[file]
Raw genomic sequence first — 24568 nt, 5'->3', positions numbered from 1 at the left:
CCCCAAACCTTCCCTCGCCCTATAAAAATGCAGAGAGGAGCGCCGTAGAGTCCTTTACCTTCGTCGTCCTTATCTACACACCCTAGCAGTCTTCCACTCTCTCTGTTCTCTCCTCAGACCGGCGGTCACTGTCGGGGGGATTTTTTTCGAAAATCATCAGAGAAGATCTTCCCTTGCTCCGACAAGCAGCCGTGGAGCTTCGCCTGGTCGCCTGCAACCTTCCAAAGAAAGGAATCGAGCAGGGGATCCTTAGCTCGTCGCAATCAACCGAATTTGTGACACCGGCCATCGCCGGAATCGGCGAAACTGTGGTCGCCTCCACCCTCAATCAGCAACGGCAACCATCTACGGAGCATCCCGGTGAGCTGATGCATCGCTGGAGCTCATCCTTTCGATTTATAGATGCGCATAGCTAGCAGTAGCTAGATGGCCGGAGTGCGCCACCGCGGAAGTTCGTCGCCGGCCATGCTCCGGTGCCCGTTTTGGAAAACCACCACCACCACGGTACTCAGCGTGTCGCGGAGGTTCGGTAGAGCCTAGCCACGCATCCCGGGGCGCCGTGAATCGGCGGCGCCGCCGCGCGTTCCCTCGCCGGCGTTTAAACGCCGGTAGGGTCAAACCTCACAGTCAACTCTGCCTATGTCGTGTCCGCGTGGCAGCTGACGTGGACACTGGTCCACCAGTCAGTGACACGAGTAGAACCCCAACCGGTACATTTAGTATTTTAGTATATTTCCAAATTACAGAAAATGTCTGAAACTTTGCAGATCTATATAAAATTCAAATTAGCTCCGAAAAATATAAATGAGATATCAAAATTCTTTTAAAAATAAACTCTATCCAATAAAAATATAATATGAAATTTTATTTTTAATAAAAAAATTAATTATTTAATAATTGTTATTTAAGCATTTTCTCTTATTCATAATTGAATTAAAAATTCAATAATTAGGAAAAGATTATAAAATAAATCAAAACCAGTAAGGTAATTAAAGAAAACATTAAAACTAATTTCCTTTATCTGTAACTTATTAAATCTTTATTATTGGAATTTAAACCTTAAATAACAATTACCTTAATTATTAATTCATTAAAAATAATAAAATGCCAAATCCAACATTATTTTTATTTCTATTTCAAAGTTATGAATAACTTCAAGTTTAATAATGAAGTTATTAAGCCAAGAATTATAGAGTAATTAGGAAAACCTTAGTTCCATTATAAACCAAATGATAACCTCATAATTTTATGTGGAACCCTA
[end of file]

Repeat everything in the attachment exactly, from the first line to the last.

Raw genomic sequence first — 24568 nt, 5'->3', positions numbered from 1 at the left:
CCCCAAACCTTCCCTCGCCCTATAAAAATGCAGAGAGGAGCGCCGTAGAGTCCTTTACCTTCGTCGTCCTTATCTACACACCCTAGCAGTCTTCCACTCTCTCTGTTCTCTCCTCAGACCGGCGGTCACTGTCGGGGGGATTTTTTTCGAAAATCATCAGAGAAGATCTTCCCTTGCTCCGACAAGCAGCCGTGGAGCTTCGCCTGGTCGCCTGCAACCTTCCAAAGAAAGGAATCGAGCAGGGGATCCTTAGCTCGTCGCAATCAACCGAATTTGTGACACCGGCCATCGCCGGAATCGGCGAAACTGTGGTCGCCTCCACCCTCAATCAGCAACGGCAACCATCTACGGAGCATCCCGGTGAGCTGATGCATCGCTGGAGCTCATCCTTTCGATTTATAGATGCGCATAGCTAGCAGTAGCTAGATGGCCGGAGTGCGCCACCGCGGAAGTTCGTCGCCGGCCATGCTCCGGTGCCCGTTTTGGAAAACCACCACCACCACGGTACTCAGCGTGTCGCGGAGGTTCGGTAGAGCCTAGCCACGCATCCCGGGGCGCCGTGAATCGGCGGCGCCGCCGCGCGTTCCCTCGCCGGCGTTTAAACGCCGGTAGGGTCAAACCTCACAGTCAACTCTGCCTATGTCGTGTCCGCGTGGCAGCTGACGTGGACACTGGTCCACCAGTCAGTGACACGAGTAGAACCCCAACCGGTACATTTAGTATTTTAGTATATTTCCAAATTACAGAAAATGTCTGAAACTTTGCAGATCTATATAAAATTCAAATTAGCTCCGAAAAATATAAATGAGATATCAAAATTCTTTTAAAAATAAACTCTATCCAATAAAAATATAATATGAAATTTTATTTTTAATAAAAAAATTAATTATTTAATAATTGTTATTTAAGCATTTTCTCTTATTCATAATTGAATTAAAAATTCAATAATTAGGAAAAGATTATAAAATAAATCAAAACCAGTAAGGTAATTAAAGAAAACATTAAAACTAATTTCCTTTATCTGTAACTTATTAAATCTTTATTATTGGAATTTAAACCTTAAATAACAATTACCTTAATTATTAATTCATTAAAAATAATAAAATGCCAAATCCAACATTATTTTTATTTCTATTTCAAAGTTATGAATAACTTCAAGTTTAATAATGAAGTTATTAAGCCAAGAATTATAGAGTAATTAGGAAAACCTTAGTTCCATTATAAACCAAATGATAACCTCATAATTTTATGTGGAACCCTA